HP Zbook 14u G6 Review: A Thin, Powerful Mobile Workstation

HP Zbook 14u G6: Battery Life, Acoustics, and Thermals

We run a custom 1080p HD video loop test developed in-house, to prove out battery life with our test group of machines. In all tests, Windows 10 Quiet Hours has been enabled and the displays are calibrated with lux meters on pure white screens to as close to 115 lux as possible. For the average laptop this is somewhere between a 40-60 percent brightness setting.


Since laptop displays significantly affect power consumption and battery life, it's important to ensure a level playing field with respect to brightness of the display for battery testing. However, since many laptop displays vary in brightness at each respective setting in Windows, this calibration with the meter is critical to ensure all displays are set to as near identical brightness as possible before testing.

Battery Life - How We Test

Our custom HotHardware video loop test takes a 1080p HD video with a 10Mbps bit rate and loops it repeatedly, with 1-minute break intervals in between playbacks. A timer log file increments minutes of up-time every minute—along with the grand total—before system shutdown is stored in the log.

graph battery

Overall battery life on the Zbook 14u G6 was pretty darn good in our video playback test, where HP's mobile workstation lasted six and a half hours. That was good enough to edge out several other notebooks with 4K displays like the Lenovo ThinkPad X1 Carbon. While the Radeon Pro drivers are set to have the integrated graphics processor handle VLC playback, HWMonitor says that the discrete GPU consumes around 5 watts even on battery power. Still, we can't help but notice that the Zbook fell short by 17 minutes compared to the XPS 15 with an eight-core CPU and a much faster consumer GPU, even though both systems had roughly the same battery capacity. Perhaps the Dell machine's OLED panel was more energy-efficient than this machine's IPS display. 

HP Zbook 14u G6 Acoustics and thermals

To test sustained thermal performance, we fired up 3D Mark and ran the benchmark in a window while observing CPU temperatures with HWMonitor and GPU temperatures with GPU-Z. This allowed us to make sure that we had a big thermal load on the whole system—not just the CPU—and make sure that the cooling system could handle the load without heavily throttling the processor or GPU. After all, the CPU is power limited to make room for the Radeon Pro GPU, so hopefully power consumption is low enough to let the cooling system do its job.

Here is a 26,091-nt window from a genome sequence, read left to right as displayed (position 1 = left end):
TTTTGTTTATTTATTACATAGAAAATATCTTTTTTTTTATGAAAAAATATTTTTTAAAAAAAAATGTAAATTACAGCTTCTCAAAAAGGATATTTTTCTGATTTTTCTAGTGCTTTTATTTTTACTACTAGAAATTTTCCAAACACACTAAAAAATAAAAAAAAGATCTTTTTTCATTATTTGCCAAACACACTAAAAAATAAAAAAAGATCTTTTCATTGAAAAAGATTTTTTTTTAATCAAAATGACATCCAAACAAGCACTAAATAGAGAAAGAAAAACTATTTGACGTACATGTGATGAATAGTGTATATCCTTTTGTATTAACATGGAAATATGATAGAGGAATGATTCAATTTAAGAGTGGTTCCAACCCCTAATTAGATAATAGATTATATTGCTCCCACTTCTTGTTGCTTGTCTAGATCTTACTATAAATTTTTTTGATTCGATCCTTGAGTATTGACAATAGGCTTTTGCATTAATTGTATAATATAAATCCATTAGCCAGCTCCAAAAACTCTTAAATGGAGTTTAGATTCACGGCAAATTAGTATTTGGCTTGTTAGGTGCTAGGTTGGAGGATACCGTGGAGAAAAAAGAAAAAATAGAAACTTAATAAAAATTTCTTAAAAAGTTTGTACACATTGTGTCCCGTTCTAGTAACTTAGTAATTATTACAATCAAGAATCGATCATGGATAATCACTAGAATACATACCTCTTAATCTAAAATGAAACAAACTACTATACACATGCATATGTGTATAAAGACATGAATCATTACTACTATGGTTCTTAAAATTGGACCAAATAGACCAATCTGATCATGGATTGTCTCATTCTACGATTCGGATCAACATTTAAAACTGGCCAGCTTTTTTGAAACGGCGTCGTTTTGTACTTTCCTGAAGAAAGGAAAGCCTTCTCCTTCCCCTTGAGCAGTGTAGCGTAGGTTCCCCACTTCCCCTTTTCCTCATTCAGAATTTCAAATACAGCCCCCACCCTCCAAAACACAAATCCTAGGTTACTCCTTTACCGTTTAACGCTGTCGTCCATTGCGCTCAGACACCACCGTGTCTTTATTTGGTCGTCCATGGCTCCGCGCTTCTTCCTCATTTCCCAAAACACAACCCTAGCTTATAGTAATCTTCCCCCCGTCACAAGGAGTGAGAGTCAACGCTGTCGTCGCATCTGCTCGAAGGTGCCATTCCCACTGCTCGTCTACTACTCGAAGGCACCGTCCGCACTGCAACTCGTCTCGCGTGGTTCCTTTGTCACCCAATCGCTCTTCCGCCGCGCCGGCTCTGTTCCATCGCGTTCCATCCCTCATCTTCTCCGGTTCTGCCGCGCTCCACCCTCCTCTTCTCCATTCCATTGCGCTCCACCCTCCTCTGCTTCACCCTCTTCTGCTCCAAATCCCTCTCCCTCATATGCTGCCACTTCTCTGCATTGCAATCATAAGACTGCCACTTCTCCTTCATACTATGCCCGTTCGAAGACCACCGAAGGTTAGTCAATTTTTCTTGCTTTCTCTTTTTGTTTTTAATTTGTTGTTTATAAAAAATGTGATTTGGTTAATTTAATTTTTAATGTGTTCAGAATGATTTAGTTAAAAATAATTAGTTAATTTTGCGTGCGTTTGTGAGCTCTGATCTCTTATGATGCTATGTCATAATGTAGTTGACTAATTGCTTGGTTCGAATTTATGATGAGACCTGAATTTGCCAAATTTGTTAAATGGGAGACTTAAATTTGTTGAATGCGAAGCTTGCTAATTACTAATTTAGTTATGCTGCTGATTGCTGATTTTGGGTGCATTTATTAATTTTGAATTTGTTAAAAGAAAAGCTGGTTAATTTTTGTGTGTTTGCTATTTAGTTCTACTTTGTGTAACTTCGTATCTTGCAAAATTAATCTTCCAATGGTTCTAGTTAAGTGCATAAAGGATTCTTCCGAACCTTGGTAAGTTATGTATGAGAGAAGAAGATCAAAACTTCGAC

temp test

There were absolutely no surprises here. The Zbook runs its CPU in the default 15W configuration, which results in all-core turbo boosts that settle in at 2.2 GHz. Never did it ever dip below that, but when a lightly-threaded test allowed for it, the CPU cores were actually allowed to spin up quite a bit faster to up over 3 GHz. That's really great when the GPU is running all-out trying to render the scene smoothly. Temperatures walked right up to 98 Celsius. The GPU couldn't maintain its initial 1,080 MHz, but it still stayed close to 950 MHz throughout. That's an acceptable trade-off, considering the fact that a discrete GPU does generate quite a bit of heat on its own for such a small notebook. Since the performance never took a nosedive, we're confident in saying that the Zbook's cooling system is up to the task of keeping both the processor and discrete graphics processor running within their thermal constraints without significant throttling. The machine does get rather warm to the touch, but since it's aluminum, this just helps the machine dissipate additional heat. The Zbook's hot zone was concentrated to the area above the keyboard on the left side where the heat pipes lead towards the vent. 

sound test

Even better, the system didn't get overly loud while maintaining that temperature. To measure sound pollution, we used our Galaxy S10+ and a sound measuring app which had our room at right around 29 dB. Six inches from the side of the system, our phone could only pick up around 36 dB of noise, while it was barely audible from the front of the mobile workstation—just 34 dB. The sound of fan was overall a woosh of air with no hint of whine or resonant hum, and according to HWMonitor, the fan never got faster than 70%. There was also no hint of coil whine, either, which is exactly what we expect from a machine of this caliber and price. Overall we're pleased with thermal performance and noise produced by the system. If you require lower temperatures, you can always crank the fan up to the maximum with a utility.

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